By Nidal al-Mughrabi
GAZA (Reuters) – Palestinian Islamists who run the Gaza Strip find themselves in the odd position these days of bailing out speculators who went from boom to bust when Israeli warplanes blew up their smuggling tunnels into Egypt.
Profits from hundreds of tunnels burrowed into the neighbor state to get around an Israeli embargo skyrocketed after the Islamist Hamas movement seized control of Gaza from Western-backed Palestinian President Mahmoud Abbas in 2007.
Israel tightened its blockade sharply, fearing Hamas would import arms, and profits from the smuggling operation multiplied even faster, fuelling a hot market in tunnel shares.
But when Israel launched a major offensive in late December to stop Hamas forces firing rockets at its southern towns, the tunnel network was designated a prime target and fortunes were lost, some real, some on paper.
Now, Hamas is trying to deflect criticism of its handling of the millions of dollars Palestinians sank into the business that literally collapsed under their feet.
Economy Minister Zeyad al-Zaza estimates some $60 million was lost by thousands among Gaza’s 1.5 million population, from housewives to wealthy merchants, who plowed cash through middlemen into expanding the tunnel network.
Two key middlemen are among several people arrested over the losses, Zaza added. He said $10 million recovered had gone back to investors who lost, rescuing 16.5 percent of their capital.
“We are close to returning another $20 million, which will be handed over to the government. Hopefully the people will be receiving another payment,” Zaza said.
The pain, however, remains great for investors who say they made massive profits on their original investments, only to see those evaporate along with their capital when tunnels were destroyed in Israeli air raids.
One Gaza economist estimated paper fortunes worth between a quarter and half a billion dollars may have gone up in smoke, though accurate figures are hard to come by in an economy cut off from the world and dominated by clandestine dealings.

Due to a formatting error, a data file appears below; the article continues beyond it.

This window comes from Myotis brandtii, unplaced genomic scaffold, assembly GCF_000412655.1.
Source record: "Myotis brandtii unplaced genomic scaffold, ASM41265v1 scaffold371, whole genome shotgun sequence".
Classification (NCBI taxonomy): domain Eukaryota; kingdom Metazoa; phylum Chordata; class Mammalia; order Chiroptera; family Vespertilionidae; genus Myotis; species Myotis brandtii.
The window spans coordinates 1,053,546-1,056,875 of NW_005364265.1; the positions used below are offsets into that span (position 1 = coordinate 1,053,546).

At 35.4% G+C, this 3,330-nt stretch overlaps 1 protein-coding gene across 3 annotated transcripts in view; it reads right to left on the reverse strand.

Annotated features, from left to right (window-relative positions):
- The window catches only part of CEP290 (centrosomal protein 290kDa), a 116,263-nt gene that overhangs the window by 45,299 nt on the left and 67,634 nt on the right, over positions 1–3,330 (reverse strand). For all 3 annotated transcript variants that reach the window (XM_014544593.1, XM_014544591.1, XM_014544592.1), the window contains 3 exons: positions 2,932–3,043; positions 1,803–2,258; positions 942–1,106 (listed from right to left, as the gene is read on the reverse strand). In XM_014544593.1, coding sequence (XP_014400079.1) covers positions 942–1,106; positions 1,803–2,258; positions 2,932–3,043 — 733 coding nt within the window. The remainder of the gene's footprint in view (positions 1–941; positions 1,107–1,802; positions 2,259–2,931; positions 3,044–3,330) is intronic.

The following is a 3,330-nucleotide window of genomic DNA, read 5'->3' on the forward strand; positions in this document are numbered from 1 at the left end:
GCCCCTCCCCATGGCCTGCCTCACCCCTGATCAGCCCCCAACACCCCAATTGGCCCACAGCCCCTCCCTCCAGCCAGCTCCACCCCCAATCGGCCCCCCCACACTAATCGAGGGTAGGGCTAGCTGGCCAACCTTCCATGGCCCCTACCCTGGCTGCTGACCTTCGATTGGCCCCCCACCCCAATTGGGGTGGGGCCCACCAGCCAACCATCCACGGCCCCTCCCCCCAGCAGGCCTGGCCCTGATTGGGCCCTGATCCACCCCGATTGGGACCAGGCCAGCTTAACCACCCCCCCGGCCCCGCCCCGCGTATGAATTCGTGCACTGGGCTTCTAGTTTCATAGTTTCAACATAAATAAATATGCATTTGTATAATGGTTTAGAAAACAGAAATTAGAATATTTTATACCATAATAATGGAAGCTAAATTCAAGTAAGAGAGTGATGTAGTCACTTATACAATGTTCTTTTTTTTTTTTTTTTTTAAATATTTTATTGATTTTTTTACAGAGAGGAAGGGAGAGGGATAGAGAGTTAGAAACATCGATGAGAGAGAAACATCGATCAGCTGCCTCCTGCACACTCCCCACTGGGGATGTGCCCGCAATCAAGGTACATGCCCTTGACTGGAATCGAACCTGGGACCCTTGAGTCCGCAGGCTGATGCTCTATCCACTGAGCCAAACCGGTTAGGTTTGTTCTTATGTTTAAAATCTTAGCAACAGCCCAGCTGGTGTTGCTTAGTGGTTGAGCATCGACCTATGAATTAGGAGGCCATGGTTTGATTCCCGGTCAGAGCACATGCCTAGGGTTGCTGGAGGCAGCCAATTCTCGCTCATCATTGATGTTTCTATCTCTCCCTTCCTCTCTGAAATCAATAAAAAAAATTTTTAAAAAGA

University teacher Jad Sabri recounted how he won — and lost — undreamt of sums in the tunnel trade after investing a substantial chunk of savings in early 2008.
“I put $60,000 into the tunnel business. In a few months the man came to me with $500,000 saying that’s what my money had become,” Sabri told Reuters. “It was unbelievable.”
“I was so happy, I gave it back to him and asked him to invest it for me, hoping for bigger profits.”
Unfortunately, Israel pounded the warren of tunnels under the sandy border between the town of Rafah and Egypt’s Sinai peninsula in December and January, and its airforce continues to hit them every time a rocket from Gaza explodes in Israel.
The tunnels bring in everything from calves to sewing-machines and soap powder. Israel says Hamas also imports arms, including missiles.
“I lost it all,” Sabri said of his investment. “They fooled us. They knew that if they tell somebody your $10 has grown fivefold in two months they’ll insist on putting more in.”
Abu Ali, who trades in clothing in Gaza, said he lost about $200,000 but others lost even more: “Some were greedy and others just could not help themselves, looking for an easy profit.”
Gaza economist Omar Shaban estimated possible losses at $250-$500 million.
“It’s a world of mystery,” he said. “No one really knows the reality of this business. Those who took people’s money had no business background and their methods of investment were vague.
“Hundreds of millions of dollars disappeared and that can only be a disaster in the general economic conditions in Gaza.”
Economy minister Zaza, a member of the unrecognized Hamas government, rejected criticism of the Islamists’ mismanagement, saying those who lost out had taken private initiatives to invest without due precautions.
Hamas itself is widely assumed to benefit from the tunnels, hundreds of which are still operating.
Aside from financial gains, Hamas benefits by the way the tunnels blunt the impact on Gaza’s population of the Israeli blockade, which permits only the most essential goods to pass over authorized crossing points from Israel.
Health officials say more than 100 people have died digging and operating tunnels in the past year alone.
“The tunnels harm our national interests and harm our economy,” Zaza said. “But people have been forced to build them because of the blockade. Once the blockade is lifted and crossings are reopened there will be no need for tunnels.”
(Editing by Alastair Macdonald and Samia Nakhoul)